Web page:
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Chapter 4

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Department
Psychology
Course
PSYB01H3
Professor
Connie Boudens
Semester
Fall

Description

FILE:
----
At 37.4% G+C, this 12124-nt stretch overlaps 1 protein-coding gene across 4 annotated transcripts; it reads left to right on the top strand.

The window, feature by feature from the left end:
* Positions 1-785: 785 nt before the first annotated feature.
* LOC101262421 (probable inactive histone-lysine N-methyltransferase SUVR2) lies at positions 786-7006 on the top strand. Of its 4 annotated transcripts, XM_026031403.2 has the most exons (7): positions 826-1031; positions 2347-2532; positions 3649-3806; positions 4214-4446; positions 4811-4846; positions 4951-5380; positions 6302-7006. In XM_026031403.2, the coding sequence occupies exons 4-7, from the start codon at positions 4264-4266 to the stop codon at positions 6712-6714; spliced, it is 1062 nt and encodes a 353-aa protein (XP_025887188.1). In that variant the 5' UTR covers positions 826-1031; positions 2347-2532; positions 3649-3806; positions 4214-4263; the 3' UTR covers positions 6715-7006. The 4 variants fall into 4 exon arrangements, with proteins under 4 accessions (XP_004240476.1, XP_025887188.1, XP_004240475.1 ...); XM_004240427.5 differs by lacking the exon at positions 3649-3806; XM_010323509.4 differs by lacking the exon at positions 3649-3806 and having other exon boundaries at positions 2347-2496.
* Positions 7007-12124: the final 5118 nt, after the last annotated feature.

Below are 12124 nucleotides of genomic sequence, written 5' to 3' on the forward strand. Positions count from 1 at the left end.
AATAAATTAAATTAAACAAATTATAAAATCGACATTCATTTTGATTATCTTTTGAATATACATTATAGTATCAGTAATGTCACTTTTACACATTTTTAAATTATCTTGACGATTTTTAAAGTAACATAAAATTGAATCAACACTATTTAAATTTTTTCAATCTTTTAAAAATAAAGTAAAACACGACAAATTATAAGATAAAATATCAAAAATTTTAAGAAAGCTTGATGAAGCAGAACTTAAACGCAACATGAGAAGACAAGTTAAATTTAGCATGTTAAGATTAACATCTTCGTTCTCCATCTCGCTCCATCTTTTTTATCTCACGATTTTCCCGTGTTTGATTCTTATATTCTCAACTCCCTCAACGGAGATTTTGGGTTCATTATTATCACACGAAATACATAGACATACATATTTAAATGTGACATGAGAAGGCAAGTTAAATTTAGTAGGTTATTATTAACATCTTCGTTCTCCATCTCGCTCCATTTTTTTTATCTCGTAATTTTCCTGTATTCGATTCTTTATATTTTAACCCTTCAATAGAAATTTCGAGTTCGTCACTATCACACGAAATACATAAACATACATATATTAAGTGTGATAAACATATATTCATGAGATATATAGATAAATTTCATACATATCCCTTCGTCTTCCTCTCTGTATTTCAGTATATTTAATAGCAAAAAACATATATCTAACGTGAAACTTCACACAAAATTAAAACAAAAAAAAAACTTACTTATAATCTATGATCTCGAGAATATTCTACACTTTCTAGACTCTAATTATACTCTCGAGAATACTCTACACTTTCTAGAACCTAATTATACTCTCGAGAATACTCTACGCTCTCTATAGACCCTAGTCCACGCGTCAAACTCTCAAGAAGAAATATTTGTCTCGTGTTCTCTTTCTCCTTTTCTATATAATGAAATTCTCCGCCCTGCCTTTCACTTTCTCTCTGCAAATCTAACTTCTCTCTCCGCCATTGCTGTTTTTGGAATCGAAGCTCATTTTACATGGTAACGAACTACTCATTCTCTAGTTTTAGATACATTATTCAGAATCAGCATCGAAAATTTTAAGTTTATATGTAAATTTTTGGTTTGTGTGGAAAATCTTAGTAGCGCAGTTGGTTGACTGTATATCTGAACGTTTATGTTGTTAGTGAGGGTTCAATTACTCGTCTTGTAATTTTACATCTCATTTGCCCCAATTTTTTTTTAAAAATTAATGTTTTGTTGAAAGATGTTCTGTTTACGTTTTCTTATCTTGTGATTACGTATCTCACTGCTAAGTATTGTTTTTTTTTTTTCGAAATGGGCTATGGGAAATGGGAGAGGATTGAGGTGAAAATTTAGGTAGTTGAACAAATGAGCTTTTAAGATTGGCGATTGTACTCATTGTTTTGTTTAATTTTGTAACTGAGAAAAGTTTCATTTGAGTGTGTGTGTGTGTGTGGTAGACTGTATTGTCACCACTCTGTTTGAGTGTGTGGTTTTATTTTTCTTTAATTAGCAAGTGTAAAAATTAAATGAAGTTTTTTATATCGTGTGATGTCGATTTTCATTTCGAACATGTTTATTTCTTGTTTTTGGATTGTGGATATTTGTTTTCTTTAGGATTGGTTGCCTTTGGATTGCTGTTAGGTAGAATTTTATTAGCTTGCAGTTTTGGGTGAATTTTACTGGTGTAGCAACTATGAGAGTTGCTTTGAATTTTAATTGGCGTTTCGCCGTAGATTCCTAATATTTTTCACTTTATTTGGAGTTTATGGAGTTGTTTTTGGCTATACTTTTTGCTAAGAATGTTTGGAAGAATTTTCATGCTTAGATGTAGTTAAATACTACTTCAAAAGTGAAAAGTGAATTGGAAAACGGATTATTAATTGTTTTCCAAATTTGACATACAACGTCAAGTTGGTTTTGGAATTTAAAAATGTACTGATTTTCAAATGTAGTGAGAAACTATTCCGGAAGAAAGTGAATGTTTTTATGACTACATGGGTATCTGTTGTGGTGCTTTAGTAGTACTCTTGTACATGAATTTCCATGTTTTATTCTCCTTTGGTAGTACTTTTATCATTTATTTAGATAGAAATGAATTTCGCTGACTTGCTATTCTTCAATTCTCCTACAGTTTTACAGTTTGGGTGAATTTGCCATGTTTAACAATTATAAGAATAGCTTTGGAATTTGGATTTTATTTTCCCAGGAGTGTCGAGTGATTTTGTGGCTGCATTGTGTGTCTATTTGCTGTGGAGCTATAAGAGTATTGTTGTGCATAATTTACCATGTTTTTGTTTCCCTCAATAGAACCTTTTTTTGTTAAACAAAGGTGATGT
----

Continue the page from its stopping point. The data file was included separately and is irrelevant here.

Chapter 4: Fundamental Research Issues *(take out pages 77-83, and 86-90) Validity  Validity= truth or accuracy  Three types of validity: construct validity, internal validity and external validity Variables  A variable is any event, situation, behavior, or individual characteristic that varies  Any variable must have two or more levels or values  Ex. Depression, intelligence, stress, etc Operational Definitions of Variables  The operational definition of a variable is the set of procedures used to measure or manipulate it  Ex. Cognitive task performance, self-esteem and word length (can be measured and manipulated)  A variable must have a o.d to be studied empirically  Help researchers communicate ideas with other  Construct validity refers to the adequacy of the operational definition of variables: Does the operational definition of a variable actually reflect the true theoretical meaning of the variable?  If you wish to scientifically study the variable of extraversion, you need some way to measure that variable Relationships Between Variables  Ex. Does playing violent video games result in greater aggressiveness?  four common relationships found in research: positive linear relationship, negative liner relationship, curvilinear relationship and no relationship Positive Linear Relationship  increases in the value of one variable are accompanied by increases in value of another  ex. Higher speech rates are associated with attitude change Negative Linear Relationship  increases in the values of one variable, are accompanied by decreases in the value of another  ex. Increasing the number of a people working on a task reduces the productivity Curvilinear  increases in the values of one variable are accompanied by systematic increases and decreases in the values of the other variable (the direction of the relationship changes at least once)  can be called a nonmonotonic function (direction of the relationship changes)  inverted U relationship (U faces down on a graph)  ex. Relationship between age of 40 and happiness No Relationship  when there is no relationship between the two variables and the graph is simply a flat line  ex. Relationship between crowding and task performance  monotinic (always positive of always negative) – curved line going up or down on a graph, not exactly linear  A numerical index of the strength of relationship between variables is called a correlation coefficient  Correlation coefficients are very important because we need to know how strongly variables are related to one another Relationships and Reduction of Uncertainty  When we detect a relationship between variables, we reduce uncertainty about the world by increasing our understanding of the variables we are examining  The term uncertainty implies that there is randomness in events; scientists refer to this as random variability in events that occur  Research wants to reduce random variability  If could explain variability then something would no longer be random  You are right 50% of the time when things are random  Finding more variables= decreases variability/random variability Non-experimental vs. Experimental Methods  How can we determine whether variables are related?  Two methods: non-experimental and experimental  Non-experimental is relationships are studied by making observations or measures of the variables of interest  Ex. By asking people to describe their behaviour, or by observing someone’s behaviour  Experimental methods, involves direct manipulation and control of variables (researcher manipulates first variable of interest and observes the response)  Ex. Why anxiety may impair performance (wrote a math test on feelings about how they feel about writing a test) Non-experimental Method  can operationally define variables  non-experimental method allows us to observe covariation between variables, another term that is frequently used to describe this procedure is the correlational method  With this method, we examine whether the variables correlate or vary together  There are two problems with making causal statements when the non-experimental method is used: (1) it can be difficult to determine the direction of cause and effect and (2) researchers face the third- variable problem—that is, extraneous variables may be causing an observed relationship Direction of the Cause and Effect  Non-experimental method difficult to determine which variable causes the other  If something covary or correlate, don’t know which variable causes the other  Third variable problem exists more in this method Third Variable Problem  When the non-experimental method is used, there is the danger that no direct causal relationship exists between the two variables (spurious relationship)  there may be a relationship between the two variables because some other variable causes both exercise and anxiety. This is known as the third-variable problem  A third variable is any variable that is extraneous to the two variables being studied (any variable can be responsible for the relationship between two variables)  Third variable produces alternative explanations for the reduce the overall validity in a study  When we actually know that an uncontrolled third variable is operating, we can call the third variable a confounding variable  If two variables are confounded, they are intertwined so you cannot determine which of the variables is operating in a given situation  Experimental method would provide us with a way of controlling this effect (third variable) 
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